The reason for this is that the Infectious Disease Society of America (IDSA) has written guidelines for treating Lyme disease that in my opinion are inaccurate, outdated, and fatally flawed. The doctors I saw during my quest for diagnosis likely followed these guidelines, and therefore concluded that I did not have Lyme disease. Many Lyme patients fail to receive a conclusive diagnosis because the testing is poor and there is a serious lack of Lyme literate medical doctors (LLMD’s). In my experience, what many patients need to realize is that chronic fatigue, fibromyalgia, and arthritis are not diseases by themselves. Of course, they are real, but they are symptoms, not diseases.
If you go to the doctor, and complain of being tired all the time, for six months or more, you are probably going to be diagnosed with chronic fatigue syndrome. You have to use common sense here. You have a symptom, and you are being diagnosed with a symptom. It makes no sense to me! I think you always need to find the cause. Patients will join chronic fatigue support groups, go on disability, and tell their family "I know what's wrong with me now, and I have chronic fatigue syndrome." I still find it amazing just how many people get sucked into what I believe is a giant conspiracy and illogical train of thought. None of it makes any sense to me, and yet we are so happy to have a diagnosis, we accept it. Meanwhile a cause is not found, and the person is left with a strong possibility of undiagnosed and untreated infection.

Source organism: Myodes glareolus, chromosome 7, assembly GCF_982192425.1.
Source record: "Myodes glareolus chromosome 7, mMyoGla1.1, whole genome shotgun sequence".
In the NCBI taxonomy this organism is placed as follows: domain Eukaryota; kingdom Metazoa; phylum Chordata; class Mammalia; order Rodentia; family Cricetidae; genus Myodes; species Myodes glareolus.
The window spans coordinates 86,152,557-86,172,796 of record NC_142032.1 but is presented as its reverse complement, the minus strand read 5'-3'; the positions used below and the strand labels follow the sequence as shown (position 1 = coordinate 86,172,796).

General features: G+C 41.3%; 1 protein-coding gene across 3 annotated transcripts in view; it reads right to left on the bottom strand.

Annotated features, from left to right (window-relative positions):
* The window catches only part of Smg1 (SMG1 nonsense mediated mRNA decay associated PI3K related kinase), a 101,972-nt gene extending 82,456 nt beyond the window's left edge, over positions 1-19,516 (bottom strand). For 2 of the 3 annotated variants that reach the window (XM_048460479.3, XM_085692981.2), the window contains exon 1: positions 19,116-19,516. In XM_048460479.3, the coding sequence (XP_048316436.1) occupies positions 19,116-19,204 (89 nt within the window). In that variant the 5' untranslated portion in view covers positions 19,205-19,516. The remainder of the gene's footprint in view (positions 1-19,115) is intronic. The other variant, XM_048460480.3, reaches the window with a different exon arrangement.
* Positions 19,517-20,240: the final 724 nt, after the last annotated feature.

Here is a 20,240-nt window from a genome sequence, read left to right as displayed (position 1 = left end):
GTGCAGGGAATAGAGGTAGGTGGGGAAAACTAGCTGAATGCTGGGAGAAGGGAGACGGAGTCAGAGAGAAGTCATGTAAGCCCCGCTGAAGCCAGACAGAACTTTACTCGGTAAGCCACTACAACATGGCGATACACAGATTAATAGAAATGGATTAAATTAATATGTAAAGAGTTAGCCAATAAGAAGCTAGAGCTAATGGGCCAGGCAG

Many thousands of people believe they have fibromyalgia, chronic fatigue syndrome, depression, multiple sclerosis and more, and still they have no idea what the cause is. In my opinion, normal, healthy people do not just suddenly come down with arthritis, or become exhausted all the time for no apparent reason; there is always a cause. The term “syndrome” bothers me to no end; it is just a word for a cluster of symptoms for which the doctors label a syndrome because they have no idea what is wrong with you.
The same thing is true for treatment of diseases. Sick people seek out a cure for arthritis, for example, and what they get is not a cure, but medication to treat the symptoms. An example of this in Lyme disease is antiinflammatory drugs, NSAIDS, or steroids prescribed to treat painful joints. The medications will work on the symptom, the pain, but the cause of the pain goes untreated.
The smart treatment would be antibiotics, which directly kill the cause, plus supportive prescriptions to treat the symptoms and make the patient more comfortable. Therefore, in the previous example, the patient benefits from treatment aimed at the cure, plus they get symptom relief. You have to become your own medical detective when faced with a chronic illness. It is your responsibility to arm yourself with the information you need to fully educate yourselves.
My best advice is to remember my story and always fight to seek out the cause.
|This is the abbreviated verson of My Lyme Story|